Its daily chart, from Stockcharts.com, shows its large drop today in the overall framework of a short-term range:



As shown in the lower wick of today's candlestick, the Index came close to brushing 86.0 as the gains of the last two days were wiped out. The euro did have its respite today. The drop pushed the Index's RSI level, found at the top of the chart, to well below the overbought level.

Of interest is the pair of MACD lines at the bottom of the chart. Although the two lines have not switched into a bearish configuration, they came very close to doing so today. This call is much closer than that of two days ago, after which the Index made a run at the top of the current range.

Still, the current range has held despite the Index's wild swings within. In terms of interday movements, that range is between 87.5 and 85. No matter how volatile the Index's action tomorrow, the range is likely to hold.

Regarding gold, its own chart shows today as the fourth day in a row of gains:



As the first day turned into the fourth day, the gains have gotten smaller and smaller. I could say, largely in jest, that the progressively small gains are smooth enough to fool me into thinking there's a pattern that doesn't exist.

From bottom to top, the current upturn went from about $1,165 to $1,220 for a $55 gain. From the $1,250 top, the metal lost $85 earlier. Roughly, there's been about a 65% retracement. There are some models that say an upwards reaction could go to two-thirds of the original drop: with that framework, gold isn't quite out of the woods yet. Still, the retracement is well above the 50% that's typical of a sucker rally. Gold's own MACD lines are still in a bearish configuration, but that doesn't mean very much for an investment in an intermediate uptrend. If the metal does pull down from here, it could be counted as part of the current dip.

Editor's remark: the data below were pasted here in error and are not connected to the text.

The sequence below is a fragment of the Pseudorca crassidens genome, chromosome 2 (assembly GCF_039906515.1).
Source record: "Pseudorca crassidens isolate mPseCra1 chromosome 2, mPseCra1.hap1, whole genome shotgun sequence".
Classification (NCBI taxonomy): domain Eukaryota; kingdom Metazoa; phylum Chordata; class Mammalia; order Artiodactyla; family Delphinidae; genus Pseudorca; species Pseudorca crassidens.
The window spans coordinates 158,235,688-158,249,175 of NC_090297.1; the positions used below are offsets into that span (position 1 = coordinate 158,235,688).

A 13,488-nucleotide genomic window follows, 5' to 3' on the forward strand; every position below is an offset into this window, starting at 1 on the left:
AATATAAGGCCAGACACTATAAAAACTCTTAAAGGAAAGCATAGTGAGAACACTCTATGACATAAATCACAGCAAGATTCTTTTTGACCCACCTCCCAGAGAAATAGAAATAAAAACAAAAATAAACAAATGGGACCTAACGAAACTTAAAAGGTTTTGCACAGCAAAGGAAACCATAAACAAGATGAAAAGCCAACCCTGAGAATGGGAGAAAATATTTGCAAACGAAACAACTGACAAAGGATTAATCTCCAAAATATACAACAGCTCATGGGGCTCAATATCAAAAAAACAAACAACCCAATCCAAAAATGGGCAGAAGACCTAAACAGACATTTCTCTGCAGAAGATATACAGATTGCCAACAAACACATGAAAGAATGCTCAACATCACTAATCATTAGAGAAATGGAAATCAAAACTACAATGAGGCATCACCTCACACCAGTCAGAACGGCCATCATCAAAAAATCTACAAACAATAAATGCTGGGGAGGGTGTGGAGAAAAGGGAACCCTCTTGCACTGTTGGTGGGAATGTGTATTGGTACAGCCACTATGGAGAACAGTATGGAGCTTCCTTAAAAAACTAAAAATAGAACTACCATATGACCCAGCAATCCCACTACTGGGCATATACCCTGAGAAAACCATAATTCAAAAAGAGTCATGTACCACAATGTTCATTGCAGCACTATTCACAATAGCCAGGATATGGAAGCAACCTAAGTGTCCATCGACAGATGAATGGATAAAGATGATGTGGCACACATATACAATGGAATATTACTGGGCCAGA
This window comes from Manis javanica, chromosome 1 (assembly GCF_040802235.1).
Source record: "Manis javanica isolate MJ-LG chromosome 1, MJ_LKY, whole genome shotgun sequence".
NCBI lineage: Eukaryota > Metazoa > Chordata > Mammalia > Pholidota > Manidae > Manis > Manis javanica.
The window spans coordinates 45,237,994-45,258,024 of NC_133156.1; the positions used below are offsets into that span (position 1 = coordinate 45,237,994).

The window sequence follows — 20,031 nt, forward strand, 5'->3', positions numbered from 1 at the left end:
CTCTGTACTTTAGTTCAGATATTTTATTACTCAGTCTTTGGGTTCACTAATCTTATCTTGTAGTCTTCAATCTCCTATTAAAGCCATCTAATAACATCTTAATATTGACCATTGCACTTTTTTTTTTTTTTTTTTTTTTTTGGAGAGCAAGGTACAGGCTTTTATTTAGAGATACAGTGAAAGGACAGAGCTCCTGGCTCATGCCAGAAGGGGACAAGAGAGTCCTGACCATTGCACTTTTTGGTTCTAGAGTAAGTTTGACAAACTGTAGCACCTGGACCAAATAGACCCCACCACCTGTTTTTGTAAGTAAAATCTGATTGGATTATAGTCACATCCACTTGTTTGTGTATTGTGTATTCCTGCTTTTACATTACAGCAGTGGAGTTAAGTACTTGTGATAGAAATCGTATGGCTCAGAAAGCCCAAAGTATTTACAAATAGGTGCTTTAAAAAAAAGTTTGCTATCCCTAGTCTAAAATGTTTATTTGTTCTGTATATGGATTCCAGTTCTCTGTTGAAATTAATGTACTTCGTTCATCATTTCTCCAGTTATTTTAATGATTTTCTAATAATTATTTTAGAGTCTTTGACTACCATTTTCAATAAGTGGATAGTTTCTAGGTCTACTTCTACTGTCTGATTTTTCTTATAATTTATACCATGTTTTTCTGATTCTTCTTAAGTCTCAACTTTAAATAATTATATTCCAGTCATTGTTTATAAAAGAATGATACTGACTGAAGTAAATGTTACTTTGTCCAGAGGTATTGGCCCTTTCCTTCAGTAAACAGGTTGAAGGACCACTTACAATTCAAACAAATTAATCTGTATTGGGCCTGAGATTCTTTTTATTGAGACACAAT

A post-pit Bloomberg report says that the nearest gold futues contract, which declined a little on the day, did so because safe-haven buying abated with the rally of the Euro (not to mention stock markets.)
“With the overseas markets up, you might see a pullback in gold,” said Marty McNeill, a trader a R.F. Lafferty Inc. in New York. “There are still too many things going on in the world for the real long-term holders to sell gold, though. You still need to protect yourself.”...

“Gold is steady,” said Dennis Gartman, an economist and the editor of the Suffolk, Virginia-based Gartman Letter. “The only change in gold is derived from the strength in the euro, which shall be fleeting.”

U.S. Secretary of State Hillary Clinton said in Seoul that it’s not too late for North Korea to make amends for sinking a South Korean warship.

“The easing of the tension in Korea might bring in profit- taking,” McNeill said.
That being said, gold didn't rise but it also didn't fall all that much; in spot terms, as noted above, it didn't fall at all. If the metal does decline tomorrow, there's an underlying confidence among market-watchers that it'll be just another dip; there's little expectation of a rout. Gold's on track to end the week with a gain, limiting last week's loss to a streak of one.